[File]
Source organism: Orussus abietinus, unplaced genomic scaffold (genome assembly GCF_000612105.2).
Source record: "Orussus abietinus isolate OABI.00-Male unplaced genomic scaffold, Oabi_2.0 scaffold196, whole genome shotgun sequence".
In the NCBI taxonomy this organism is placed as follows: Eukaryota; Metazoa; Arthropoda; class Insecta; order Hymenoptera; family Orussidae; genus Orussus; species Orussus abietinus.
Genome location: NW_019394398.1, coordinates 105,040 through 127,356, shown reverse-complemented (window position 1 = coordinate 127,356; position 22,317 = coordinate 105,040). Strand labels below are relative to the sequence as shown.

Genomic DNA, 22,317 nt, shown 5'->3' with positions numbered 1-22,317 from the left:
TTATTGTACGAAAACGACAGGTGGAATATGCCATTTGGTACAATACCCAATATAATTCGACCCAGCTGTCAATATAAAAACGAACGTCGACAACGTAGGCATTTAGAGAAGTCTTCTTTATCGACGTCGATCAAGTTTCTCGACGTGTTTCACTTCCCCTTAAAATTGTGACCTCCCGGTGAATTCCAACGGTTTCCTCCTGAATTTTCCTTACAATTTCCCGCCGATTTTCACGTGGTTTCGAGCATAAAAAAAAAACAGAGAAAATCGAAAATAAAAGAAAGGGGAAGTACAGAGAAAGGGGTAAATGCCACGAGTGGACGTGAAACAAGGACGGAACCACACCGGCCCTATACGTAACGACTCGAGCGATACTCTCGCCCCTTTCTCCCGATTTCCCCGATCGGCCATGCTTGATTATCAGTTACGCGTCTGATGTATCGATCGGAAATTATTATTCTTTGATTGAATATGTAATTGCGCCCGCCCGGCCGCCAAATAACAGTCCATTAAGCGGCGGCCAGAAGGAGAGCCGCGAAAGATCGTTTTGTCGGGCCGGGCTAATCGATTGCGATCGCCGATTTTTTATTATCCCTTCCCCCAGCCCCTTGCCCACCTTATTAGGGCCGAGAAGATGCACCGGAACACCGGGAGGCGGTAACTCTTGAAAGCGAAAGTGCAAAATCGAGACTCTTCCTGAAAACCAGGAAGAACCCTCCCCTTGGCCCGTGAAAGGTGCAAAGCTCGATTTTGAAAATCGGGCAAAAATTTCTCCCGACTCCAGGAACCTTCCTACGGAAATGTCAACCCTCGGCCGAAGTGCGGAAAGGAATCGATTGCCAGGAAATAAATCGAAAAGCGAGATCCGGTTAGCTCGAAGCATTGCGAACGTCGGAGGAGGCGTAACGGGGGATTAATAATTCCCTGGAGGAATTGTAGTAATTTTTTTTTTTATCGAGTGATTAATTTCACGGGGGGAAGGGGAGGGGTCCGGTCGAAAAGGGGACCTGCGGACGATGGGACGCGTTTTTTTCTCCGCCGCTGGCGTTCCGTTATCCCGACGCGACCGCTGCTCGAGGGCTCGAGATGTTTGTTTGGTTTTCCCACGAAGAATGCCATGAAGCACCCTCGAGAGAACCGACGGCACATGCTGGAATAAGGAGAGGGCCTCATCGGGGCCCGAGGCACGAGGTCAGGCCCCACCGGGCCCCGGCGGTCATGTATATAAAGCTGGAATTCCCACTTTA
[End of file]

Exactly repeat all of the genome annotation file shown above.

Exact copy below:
Source organism: Orussus abietinus, unplaced genomic scaffold (genome assembly GCF_000612105.2).
Source record: "Orussus abietinus isolate OABI.00-Male unplaced genomic scaffold, Oabi_2.0 scaffold196, whole genome shotgun sequence".
In the NCBI taxonomy this organism is placed as follows: Eukaryota; Metazoa; Arthropoda; class Insecta; order Hymenoptera; family Orussidae; genus Orussus; species Orussus abietinus.
Genome location: NW_019394398.1, coordinates 105,040 through 127,356, shown reverse-complemented (window position 1 = coordinate 127,356; position 22,317 = coordinate 105,040). Strand labels below are relative to the sequence as shown.

Genomic DNA, 22,317 nt, shown 5'->3' with positions numbered 1-22,317 from the left:
TTATTGTACGAAAACGACAGGTGGAATATGCCATTTGGTACAATACCCAATATAATTCGACCCAGCTGTCAATATAAAAACGAACGTCGACAACGTAGGCATTTAGAGAAGTCTTCTTTATCGACGTCGATCAAGTTTCTCGACGTGTTTCACTTCCCCTTAAAATTGTGACCTCCCGGTGAATTCCAACGGTTTCCTCCTGAATTTTCCTTACAATTTCCCGCCGATTTTCACGTGGTTTCGAGCATAAAAAAAAAACAGAGAAAATCGAAAATAAAAGAAAGGGGAAGTACAGAGAAAGGGGTAAATGCCACGAGTGGACGTGAAACAAGGACGGAACCACACCGGCCCTATACGTAACGACTCGAGCGATACTCTCGCCCCTTTCTCCCGATTTCCCCGATCGGCCATGCTTGATTATCAGTTACGCGTCTGATGTATCGATCGGAAATTATTATTCTTTGATTGAATATGTAATTGCGCCCGCCCGGCCGCCAAATAACAGTCCATTAAGCGGCGGCCAGAAGGAGAGCCGCGAAAGATCGTTTTGTCGGGCCGGGCTAATCGATTGCGATCGCCGATTTTTTATTATCCCTTCCCCCAGCCCCTTGCCCACCTTATTAGGGCCGAGAAGATGCACCGGAACACCGGGAGGCGGTAACTCTTGAAAGCGAAAGTGCAAAATCGAGACTCTTCCTGAAAACCAGGAAGAACCCTCCCCTTGGCCCGTGAAAGGTGCAAAGCTCGATTTTGAAAATCGGGCAAAAATTTCTCCCGACTCCAGGAACCTTCCTACGGAAATGTCAACCCTCGGCCGAAGTGCGGAAAGGAATCGATTGCCAGGAAATAAATCGAAAAGCGAGATCCGGTTAGCTCGAAGCATTGCGAACGTCGGAGGAGGCGTAACGGGGGATTAATAATTCCCTGGAGGAATTGTAGTAATTTTTTTTTTTATCGAGTGATTAATTTCACGGGGGGAAGGGGAGGGGTCCGGTCGAAAAGGGGACCTGCGGACGATGGGACGCGTTTTTTTCTCCGCCGCTGGCGTTCCGTTATCCCGACGCGACCGCTGCTCGAGGGCTCGAGATGTTTGTTTGGTTTTCCCACGAAGAATGCCATGAAGCACCCTCGAGAGAACCGACGGCACATGCTGGAATAAGGAGAGGGCCTCATCGGGGCCCGAGGCACGAGGTCAGGCCCCACCGGGCCCCGGCGGTCATGTATATAAAGCTGGAATTCCCACTTTA